In March and April 2020, when the COVID-19 outbreak was at its peak, the human rights and legal aid network of BRAC, Bangladesh’s largest non-governmental organization, also reported an almost 70% rise in girl’s and women’s violence cases.

The impact of gender-based violence

Physical impact on the victim

Gender-based violence damages its victims’ health, dignity, and security, often persisting through a culture of silence, stigma, and shame.

Victims of violence can experience harm to their sexual or reproductive health, including forced and unwanted pregnancy, illegal abortions, female genital mutilation (FGM), physical injury. Also, psychological stress including lack of sleep or nightmares, sexually transmitted diseases including HIV, disruption of sexual or reproductive health, or even death.

World Renew focuses our response work on a tangible and concrete support that helps survivors of GBV process their trauma, heal, and find safety and flourishing in their community by:

  • Providing health and economic support for teenage and unplanned pregnancies
  • Offering sexual and reproductive health rights education for adolescents and young mothers
  • Reversing the trends of school drop outs among those who have experienced abuse through providing support and grassroots advocacy
  • Creating economic opportunities for GBV survivors
  • Supporting trauma healing and counselling to process stress, depression, and general feelings of unworthiness through the biblically based curriculum as well as group and individual counselling
  • Connecting women with medical care for fistulas

Emotional impacts

When a woman experiences sexual abuse, the physical and emotional effect lasts and manifests itself in all aspects of her life. The survivors of sexual assault and rape have many trauma-induced effects such as lack of sleep and food irregularities, exhaustion, feelings of rage, fear of sex, self-guilt, and lack of ability to focus.

Those who have experienced sexual abuse or other forms of gender-based violence often feel guilt or shame associated with the experience. However, remember that this feeling does not have a rational basis and that seeking help from others goes a long way in assisting with recovery.

Sexual abuse can have profound and lifelong impacts on the survivors’ mental health, leaving them more vulnerable to depression, anxiety, and post-traumatic stress disorder. At World Renew, our trauma-processing groups help survivors of GBV address depression, anxiety, post-traumatic stress, isolation, loss of trust, and low esteem.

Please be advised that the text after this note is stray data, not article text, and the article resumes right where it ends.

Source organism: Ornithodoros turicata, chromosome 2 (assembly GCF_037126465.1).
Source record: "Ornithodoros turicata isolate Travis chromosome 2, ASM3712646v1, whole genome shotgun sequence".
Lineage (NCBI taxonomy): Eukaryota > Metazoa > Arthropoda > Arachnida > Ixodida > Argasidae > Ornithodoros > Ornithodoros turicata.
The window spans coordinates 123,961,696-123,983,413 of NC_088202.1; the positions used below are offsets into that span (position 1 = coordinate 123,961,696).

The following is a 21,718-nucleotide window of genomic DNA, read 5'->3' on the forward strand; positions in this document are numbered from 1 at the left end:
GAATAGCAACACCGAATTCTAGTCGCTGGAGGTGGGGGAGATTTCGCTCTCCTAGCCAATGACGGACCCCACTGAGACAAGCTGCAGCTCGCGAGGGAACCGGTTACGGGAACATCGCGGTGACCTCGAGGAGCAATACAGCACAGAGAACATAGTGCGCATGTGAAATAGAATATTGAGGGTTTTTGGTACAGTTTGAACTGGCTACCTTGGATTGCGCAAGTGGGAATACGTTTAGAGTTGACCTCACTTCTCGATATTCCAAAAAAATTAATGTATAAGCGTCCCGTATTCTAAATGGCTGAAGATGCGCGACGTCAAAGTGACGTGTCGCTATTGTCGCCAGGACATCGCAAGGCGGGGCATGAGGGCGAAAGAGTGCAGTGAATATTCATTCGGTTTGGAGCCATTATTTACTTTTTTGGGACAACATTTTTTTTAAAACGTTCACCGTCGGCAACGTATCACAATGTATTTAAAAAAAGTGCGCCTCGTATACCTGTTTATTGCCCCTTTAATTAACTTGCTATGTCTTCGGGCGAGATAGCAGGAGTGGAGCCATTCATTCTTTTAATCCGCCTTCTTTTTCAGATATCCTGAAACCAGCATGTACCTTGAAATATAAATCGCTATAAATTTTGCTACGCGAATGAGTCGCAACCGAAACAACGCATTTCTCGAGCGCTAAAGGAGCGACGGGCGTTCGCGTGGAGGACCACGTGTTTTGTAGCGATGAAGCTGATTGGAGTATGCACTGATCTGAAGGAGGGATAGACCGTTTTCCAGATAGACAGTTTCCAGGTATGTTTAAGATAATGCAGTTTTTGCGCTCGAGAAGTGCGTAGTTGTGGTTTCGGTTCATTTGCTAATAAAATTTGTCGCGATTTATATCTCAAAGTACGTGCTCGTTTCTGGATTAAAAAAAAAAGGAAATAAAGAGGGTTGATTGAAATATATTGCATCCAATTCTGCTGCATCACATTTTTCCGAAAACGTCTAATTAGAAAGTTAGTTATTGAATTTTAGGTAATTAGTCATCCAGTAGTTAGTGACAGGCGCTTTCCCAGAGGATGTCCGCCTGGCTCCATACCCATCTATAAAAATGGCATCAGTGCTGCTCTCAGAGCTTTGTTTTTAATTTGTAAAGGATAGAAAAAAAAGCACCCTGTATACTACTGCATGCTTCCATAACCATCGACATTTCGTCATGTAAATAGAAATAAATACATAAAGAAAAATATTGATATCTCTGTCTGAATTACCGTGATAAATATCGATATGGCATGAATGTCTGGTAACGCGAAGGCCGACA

Meet Mina, who was sexually abused by her elder brother, causing her to stop going to school. Mina’s leaders recognized gender-based violence and took immediate steps to help her.

Impact on society and culture

Gender-based violence culture degrades women and girls, normalizing the abuse, claiming GBV is incidental, as well as ignoring sexism, promoting violence, and using men’s masculinity to justify or refute their actions. The shame and stigma associated with GBV limit the survivors’ will to seek medical and legal help. Legal processes are not affordable and take a long time for victims/survivors to get justice, if any at all.

Different common societal and cultural factors come into play when talking about gender-based violence in a culture or society; these include:

  • Gender stereotypes and prejudice
  • Perceptions of femininity and masculinity
  • General approval in the public sphere of violence, such as street sexual harassment of women

Sexuality is often connected in many cultures with the idea of so-called “family values.” Some cultural traditions permit the killing of women accused of defiling their honor by engaging in sex, marriage, or divorce without the family’s consent.

What can you do to help prevent GBV?

Ephesians 5:11-13 teaches us that loving justice and acting justly means refusing to tolerate abuse but instead exposing it and stopping it.

You play a crucial role in ending gender-based violence by raising awareness and empowering young people around you to speak against the impact GBV has within communities.

You can also partner with World Renew in working with communities to promote better policies and practices to prevent and respond to gender violence – all with the goal to help those affected by gender – based violence by offering economic empowerment, medical care, legal services, and psychosocial support to those who are at risk of GBV as well as survivors of GBV.

World Renew also works to change men and boys’ perceptions by facilitating community-led conversations on gender awareness, equality, and the rights of women and girls to speak and experience safety and respect for their bodies. Change begins when you donate to support World Renew’s efforts to eradicate gender-based violence and help the victims today.